The other problem with this episode is the fact that Worf apparently isn't known to many Klingons. Given that he was an orphan saved by a human Starfleet officer, that made sense at the time of this episode.

But by the third season, it becomes clear that Worf is well known in the Empire. And by the end of the series and early DS9, the House of Mogh has been restored (or, at least, is important again).

But what happened between the time Mogh died and the Klingon Civil War (outside the period when Worf was banished). Who oversaw the House of Mogh? How did they have lands that were seized after Worf's decision in "WOTW"?

I've always thought this was an unexplained loophole.
xaaos - Sun, Nov 4, 2012 - 2:50pm (USA Central)
I remember watching this episode for the very 1st time, I was 12 years old by then. When the 3 Klingon dudes did their howling ritual, I was so horrified that I instantly switched off the TV.

Oh, Worf is awesome and way more interesting than characters like Tasha, Troi or even Geordi. And as Captain Picard said: "and Mr. Worf, the bridge wouldn't be the same without you". So damn true!
DPC - Tue, Nov 13, 2012 - 8:47pm (USA Central)
"Birthright II" would turn Worf into the Klingon fugitive. It's funny to see this episode, which for S1 is fantastic, as the fugitives are trying to turn Worf from assimilation...

By season 6, Worf is wearing a ponytail (unique to Klingons, and - of course - the other TV show, known as "My Little Pony") and is convincing others to eschew assimilation of the culture they're adapting in, and the background of their all being in a prison camp is the only reason I can begin to swallow that episode's intent. Worf was always an outsider looking in and read up, but the logic behind "Heart of Glory" is more plausible, and it's definitely not preachy.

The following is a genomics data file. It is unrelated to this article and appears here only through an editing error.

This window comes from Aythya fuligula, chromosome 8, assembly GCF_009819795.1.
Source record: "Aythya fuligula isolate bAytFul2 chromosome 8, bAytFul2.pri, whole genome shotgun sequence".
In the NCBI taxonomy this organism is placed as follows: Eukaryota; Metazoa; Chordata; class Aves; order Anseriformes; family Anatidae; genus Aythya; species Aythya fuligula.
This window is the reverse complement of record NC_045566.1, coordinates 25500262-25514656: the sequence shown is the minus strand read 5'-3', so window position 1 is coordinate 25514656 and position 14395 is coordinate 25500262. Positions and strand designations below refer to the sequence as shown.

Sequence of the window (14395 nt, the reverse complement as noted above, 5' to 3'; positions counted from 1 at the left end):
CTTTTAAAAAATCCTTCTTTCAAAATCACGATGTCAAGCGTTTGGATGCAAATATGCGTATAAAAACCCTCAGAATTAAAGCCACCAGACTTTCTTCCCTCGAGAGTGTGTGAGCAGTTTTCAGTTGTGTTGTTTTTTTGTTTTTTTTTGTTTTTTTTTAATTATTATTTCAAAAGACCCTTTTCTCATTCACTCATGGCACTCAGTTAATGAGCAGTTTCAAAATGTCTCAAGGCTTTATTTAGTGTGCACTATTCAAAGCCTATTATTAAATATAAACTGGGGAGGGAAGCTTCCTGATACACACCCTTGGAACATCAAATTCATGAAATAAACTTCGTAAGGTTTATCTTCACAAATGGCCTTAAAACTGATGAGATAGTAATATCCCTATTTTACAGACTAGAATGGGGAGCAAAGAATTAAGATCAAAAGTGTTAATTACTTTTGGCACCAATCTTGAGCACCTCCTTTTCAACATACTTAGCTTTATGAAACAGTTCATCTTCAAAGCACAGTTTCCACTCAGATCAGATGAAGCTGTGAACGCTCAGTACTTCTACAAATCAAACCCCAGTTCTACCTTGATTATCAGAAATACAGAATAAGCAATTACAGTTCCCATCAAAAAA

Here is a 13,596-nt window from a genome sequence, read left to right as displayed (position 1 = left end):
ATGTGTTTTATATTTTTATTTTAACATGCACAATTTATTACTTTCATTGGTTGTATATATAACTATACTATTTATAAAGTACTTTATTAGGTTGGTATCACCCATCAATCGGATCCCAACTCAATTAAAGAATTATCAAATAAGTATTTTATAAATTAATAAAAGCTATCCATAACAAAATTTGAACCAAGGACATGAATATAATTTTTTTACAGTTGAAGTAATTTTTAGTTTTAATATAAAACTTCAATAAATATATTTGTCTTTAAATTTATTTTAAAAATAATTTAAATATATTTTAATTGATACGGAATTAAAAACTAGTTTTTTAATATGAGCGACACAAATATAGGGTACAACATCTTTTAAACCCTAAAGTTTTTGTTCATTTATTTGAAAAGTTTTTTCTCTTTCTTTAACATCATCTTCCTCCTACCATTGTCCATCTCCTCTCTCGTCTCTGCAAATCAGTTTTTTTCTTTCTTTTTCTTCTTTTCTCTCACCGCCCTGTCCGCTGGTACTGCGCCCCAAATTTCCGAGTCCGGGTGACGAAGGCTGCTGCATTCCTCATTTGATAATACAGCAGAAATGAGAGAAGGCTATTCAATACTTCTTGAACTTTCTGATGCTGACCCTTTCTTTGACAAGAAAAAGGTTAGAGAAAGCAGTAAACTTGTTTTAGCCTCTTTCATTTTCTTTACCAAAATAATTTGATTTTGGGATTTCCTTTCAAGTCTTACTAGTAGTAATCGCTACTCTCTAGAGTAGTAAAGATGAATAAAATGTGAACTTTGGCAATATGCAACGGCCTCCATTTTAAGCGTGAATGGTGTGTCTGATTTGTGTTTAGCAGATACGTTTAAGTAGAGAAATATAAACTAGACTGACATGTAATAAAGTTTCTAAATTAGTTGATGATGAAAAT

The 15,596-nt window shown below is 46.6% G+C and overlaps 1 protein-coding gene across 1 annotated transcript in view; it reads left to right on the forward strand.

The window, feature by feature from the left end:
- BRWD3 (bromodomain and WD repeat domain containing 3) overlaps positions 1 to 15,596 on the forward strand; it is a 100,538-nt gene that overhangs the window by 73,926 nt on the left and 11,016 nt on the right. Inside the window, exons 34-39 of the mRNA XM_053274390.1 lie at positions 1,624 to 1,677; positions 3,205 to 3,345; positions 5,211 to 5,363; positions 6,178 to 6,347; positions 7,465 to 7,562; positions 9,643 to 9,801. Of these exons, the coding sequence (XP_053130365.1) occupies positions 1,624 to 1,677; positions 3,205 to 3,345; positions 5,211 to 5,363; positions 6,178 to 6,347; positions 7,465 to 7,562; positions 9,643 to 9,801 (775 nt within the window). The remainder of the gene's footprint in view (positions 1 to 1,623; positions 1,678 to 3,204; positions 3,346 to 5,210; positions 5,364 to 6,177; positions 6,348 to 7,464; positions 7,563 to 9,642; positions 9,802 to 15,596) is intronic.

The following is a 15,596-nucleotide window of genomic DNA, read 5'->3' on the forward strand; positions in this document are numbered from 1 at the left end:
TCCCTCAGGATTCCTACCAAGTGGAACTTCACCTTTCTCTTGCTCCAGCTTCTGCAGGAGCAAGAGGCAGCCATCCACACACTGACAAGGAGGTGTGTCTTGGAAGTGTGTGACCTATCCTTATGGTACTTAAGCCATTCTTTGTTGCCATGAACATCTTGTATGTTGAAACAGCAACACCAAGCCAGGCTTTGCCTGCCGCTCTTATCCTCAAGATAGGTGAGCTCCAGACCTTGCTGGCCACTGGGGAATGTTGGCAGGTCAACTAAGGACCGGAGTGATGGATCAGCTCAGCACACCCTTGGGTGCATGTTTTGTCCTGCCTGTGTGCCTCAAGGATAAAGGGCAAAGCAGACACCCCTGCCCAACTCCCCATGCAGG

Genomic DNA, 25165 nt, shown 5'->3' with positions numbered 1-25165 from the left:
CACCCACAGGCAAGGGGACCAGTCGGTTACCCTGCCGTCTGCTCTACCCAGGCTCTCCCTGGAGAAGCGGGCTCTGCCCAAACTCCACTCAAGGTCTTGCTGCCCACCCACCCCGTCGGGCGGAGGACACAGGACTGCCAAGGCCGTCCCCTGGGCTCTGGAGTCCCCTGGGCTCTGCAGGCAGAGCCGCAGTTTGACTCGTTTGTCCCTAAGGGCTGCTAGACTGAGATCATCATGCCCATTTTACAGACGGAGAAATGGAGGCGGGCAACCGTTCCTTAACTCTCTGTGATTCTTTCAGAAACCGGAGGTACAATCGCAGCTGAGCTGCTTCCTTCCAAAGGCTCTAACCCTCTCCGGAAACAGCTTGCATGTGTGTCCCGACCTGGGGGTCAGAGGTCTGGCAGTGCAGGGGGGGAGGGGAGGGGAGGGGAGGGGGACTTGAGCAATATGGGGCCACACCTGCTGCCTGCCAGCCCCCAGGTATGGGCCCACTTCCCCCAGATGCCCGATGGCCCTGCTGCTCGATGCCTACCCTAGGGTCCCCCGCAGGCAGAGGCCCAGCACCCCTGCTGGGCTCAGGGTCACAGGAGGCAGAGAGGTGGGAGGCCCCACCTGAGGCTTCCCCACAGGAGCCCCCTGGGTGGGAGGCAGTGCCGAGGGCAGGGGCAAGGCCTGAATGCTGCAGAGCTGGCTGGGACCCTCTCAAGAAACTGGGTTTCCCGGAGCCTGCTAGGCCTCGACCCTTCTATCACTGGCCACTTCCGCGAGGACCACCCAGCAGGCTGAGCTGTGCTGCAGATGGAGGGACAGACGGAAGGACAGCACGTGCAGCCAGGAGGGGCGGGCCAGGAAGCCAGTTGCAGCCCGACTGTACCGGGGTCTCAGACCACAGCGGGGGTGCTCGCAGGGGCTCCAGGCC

The death yell is chilling and worthy.

If anything, the Geordi VISOR plot is cool but inappropriate given they're going into a critical response rescue mission...

And, of course, Worf freely showing the ship to people -- in other episodes he shows himself to be a mindful security-driven officer, but in this episode he's a total twit. Minus 1 point for that.

So I rate it 3 of 4 stars...
William B - Tue, Mar 26, 2013 - 8:50pm (USA Central)
This is certainly one of season one's best efforts, and may be the most important episode of the season (next to perhaps Encounter at Farpoint) in terms of introducing important elements. "Datalore" comes close for Data, but no other episode does as much to take a character from having no real personality or identity and making him a compelling figure. It does the same with the Klingon race, convincingly serving as a bridge between the portrayal of Klingons in TOS and the movies as aggressive but treacherous and the ritualistic, honour-obsessed people they are through the 24th century shows.

The primary thing that holds the episode back is that neither the writing nor Michael Dorn are quite able to do justice to Worf's struggle at this point, or to write him in a manner that makes his contradictions clear. What is Worf thinking through most of the episode? It's not that easy to say, and a lot of the episode is taken up by characters saying what Worf is thinking, and we have to evaluate for ourselves how much they are correct. This isn't a bad structure for a closed-off guy like Worf, but it sometimes hits with a thud (as when Picard says something on the bridge about seeing Worf in a new light or...something) and I don't think that Dorn himself is able to convey the inner conflict and motivations well enough.